Key findings from the 2011 survey of 1,033 Muslim American adults 18 years old and older.
While a majority of Muslim Americans say they have endured suspicion and enhanced scrutiny since the 9/11 attacks nearly 10 years ago, a wide-ranging survey finds no indication of increased alienation and anger or rising support for Islamic extremism. On the contrary, majorities of Muslim Americans express concern about the possible rise of Islamic extremism, both here and abroad.
The public remains divided over whether Islam is more likely than other religions to encourage violence among its believers. Political and ideological divisions are wide, though. Most conservatives and Tea Party supporters link Islam with violence.
Though still small in volume, mainstream media coverage of religion in 2010 doubled over the preceding year. Events and controversies related to Islam -- especially a proposed Islamic center in New York City -- dominated coverage, bumping the Catholic Church from the top spot.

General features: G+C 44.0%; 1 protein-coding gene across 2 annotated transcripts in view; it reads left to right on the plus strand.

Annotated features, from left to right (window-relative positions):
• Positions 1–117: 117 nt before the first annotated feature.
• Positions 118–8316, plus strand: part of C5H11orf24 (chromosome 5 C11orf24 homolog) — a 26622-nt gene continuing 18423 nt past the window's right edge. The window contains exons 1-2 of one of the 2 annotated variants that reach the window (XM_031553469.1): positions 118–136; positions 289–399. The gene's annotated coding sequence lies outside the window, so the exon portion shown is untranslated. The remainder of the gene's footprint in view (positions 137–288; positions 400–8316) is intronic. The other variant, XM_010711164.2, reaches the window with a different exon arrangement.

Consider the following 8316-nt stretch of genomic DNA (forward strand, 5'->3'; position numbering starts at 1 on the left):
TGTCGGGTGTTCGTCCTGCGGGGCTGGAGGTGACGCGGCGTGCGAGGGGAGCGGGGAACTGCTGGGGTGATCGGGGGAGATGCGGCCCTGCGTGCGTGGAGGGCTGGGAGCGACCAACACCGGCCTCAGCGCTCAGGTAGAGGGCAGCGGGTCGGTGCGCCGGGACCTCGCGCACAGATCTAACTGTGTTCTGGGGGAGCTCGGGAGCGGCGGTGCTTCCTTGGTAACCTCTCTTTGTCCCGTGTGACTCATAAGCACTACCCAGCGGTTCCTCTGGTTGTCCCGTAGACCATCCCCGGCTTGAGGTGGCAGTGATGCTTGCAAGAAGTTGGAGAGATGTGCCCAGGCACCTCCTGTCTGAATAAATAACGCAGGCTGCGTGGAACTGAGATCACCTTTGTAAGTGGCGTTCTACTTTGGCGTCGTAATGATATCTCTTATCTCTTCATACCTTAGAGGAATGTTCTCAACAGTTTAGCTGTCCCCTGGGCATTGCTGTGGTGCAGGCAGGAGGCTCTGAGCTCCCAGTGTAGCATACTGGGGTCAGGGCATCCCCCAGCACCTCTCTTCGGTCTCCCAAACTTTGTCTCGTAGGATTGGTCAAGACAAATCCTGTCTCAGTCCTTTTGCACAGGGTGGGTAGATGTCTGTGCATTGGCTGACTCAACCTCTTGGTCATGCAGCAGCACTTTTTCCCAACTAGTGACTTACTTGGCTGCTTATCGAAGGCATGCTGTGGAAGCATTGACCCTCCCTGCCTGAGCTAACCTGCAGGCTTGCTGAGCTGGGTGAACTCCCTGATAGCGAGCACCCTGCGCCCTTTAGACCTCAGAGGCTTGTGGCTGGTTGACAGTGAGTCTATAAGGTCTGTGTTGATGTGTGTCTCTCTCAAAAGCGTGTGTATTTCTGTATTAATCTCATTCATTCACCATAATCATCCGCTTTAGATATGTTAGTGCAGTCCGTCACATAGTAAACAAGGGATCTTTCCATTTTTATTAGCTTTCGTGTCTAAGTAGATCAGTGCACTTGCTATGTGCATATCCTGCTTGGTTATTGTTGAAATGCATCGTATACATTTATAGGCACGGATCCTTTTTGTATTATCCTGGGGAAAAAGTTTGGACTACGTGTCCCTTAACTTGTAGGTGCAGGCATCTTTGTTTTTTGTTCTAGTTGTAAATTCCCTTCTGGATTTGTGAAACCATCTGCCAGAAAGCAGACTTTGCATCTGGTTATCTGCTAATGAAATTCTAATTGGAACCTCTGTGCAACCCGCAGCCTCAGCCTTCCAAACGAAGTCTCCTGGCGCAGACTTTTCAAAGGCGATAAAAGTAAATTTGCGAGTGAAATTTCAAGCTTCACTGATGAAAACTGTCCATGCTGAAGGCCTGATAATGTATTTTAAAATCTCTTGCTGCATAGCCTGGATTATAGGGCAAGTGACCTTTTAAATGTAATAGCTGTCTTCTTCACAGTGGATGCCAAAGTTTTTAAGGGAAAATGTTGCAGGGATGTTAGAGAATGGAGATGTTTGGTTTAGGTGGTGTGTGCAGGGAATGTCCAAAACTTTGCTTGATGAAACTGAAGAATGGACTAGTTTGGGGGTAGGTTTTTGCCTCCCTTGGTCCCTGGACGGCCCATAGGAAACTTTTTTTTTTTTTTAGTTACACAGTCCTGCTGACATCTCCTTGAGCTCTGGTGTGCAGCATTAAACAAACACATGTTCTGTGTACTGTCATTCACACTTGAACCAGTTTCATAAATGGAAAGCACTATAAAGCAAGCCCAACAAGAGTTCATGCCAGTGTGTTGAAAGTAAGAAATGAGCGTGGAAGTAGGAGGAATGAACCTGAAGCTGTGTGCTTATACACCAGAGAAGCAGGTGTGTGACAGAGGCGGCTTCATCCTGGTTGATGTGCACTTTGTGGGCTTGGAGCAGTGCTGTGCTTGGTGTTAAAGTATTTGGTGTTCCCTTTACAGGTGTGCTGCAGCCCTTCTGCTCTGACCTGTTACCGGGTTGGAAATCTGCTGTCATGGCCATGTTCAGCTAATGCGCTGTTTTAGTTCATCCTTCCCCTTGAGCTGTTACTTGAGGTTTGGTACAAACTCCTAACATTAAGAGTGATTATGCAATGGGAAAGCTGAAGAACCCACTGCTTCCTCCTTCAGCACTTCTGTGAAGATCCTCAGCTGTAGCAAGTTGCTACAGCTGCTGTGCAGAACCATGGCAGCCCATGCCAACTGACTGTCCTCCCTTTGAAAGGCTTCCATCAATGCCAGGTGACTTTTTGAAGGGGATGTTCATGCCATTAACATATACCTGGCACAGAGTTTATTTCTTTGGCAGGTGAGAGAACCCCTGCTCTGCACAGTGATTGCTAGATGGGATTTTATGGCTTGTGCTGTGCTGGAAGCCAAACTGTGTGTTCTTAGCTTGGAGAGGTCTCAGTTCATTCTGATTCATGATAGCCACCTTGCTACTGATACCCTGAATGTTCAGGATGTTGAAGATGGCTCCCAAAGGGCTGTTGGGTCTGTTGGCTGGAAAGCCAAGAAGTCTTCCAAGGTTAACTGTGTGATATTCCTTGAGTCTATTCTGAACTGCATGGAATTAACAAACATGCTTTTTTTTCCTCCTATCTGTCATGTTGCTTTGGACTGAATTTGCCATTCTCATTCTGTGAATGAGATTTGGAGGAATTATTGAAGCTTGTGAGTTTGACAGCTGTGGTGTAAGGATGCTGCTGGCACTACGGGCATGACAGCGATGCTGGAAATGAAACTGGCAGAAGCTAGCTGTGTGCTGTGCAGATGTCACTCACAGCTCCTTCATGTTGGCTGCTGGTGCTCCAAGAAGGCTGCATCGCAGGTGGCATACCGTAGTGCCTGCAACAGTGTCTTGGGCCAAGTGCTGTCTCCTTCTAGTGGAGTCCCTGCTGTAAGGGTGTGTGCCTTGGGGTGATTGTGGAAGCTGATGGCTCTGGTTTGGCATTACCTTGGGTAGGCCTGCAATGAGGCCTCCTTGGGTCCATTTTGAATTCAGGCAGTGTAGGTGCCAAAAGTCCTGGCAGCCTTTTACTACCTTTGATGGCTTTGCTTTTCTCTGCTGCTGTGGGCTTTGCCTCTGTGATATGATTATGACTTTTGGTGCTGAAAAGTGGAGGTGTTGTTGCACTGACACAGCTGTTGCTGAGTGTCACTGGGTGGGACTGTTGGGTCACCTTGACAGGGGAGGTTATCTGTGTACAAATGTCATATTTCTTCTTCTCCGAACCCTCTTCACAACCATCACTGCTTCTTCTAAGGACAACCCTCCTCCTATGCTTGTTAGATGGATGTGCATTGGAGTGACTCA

In a survey conducted last spring, a majority of Egyptian Muslims said that democracy was preferable to any other kind of government. An overwhelming majority also believes Islam's influence in politics is positive.
The world's Muslim population is expected to increase by about 35% in the next 20 years, rising from 1.6 billion in 2010 to 2.2 billion by 2030, according to new population projections by the Pew Research Center's Forum on Religion & Public Life. Globally, the Muslim population is forecast to grow at about twice the rate of the non-Muslim population over the next two decades.
These maps allow users to select a country, a region or the world - as well as a decade - and see the size of the Muslim population in that place and time.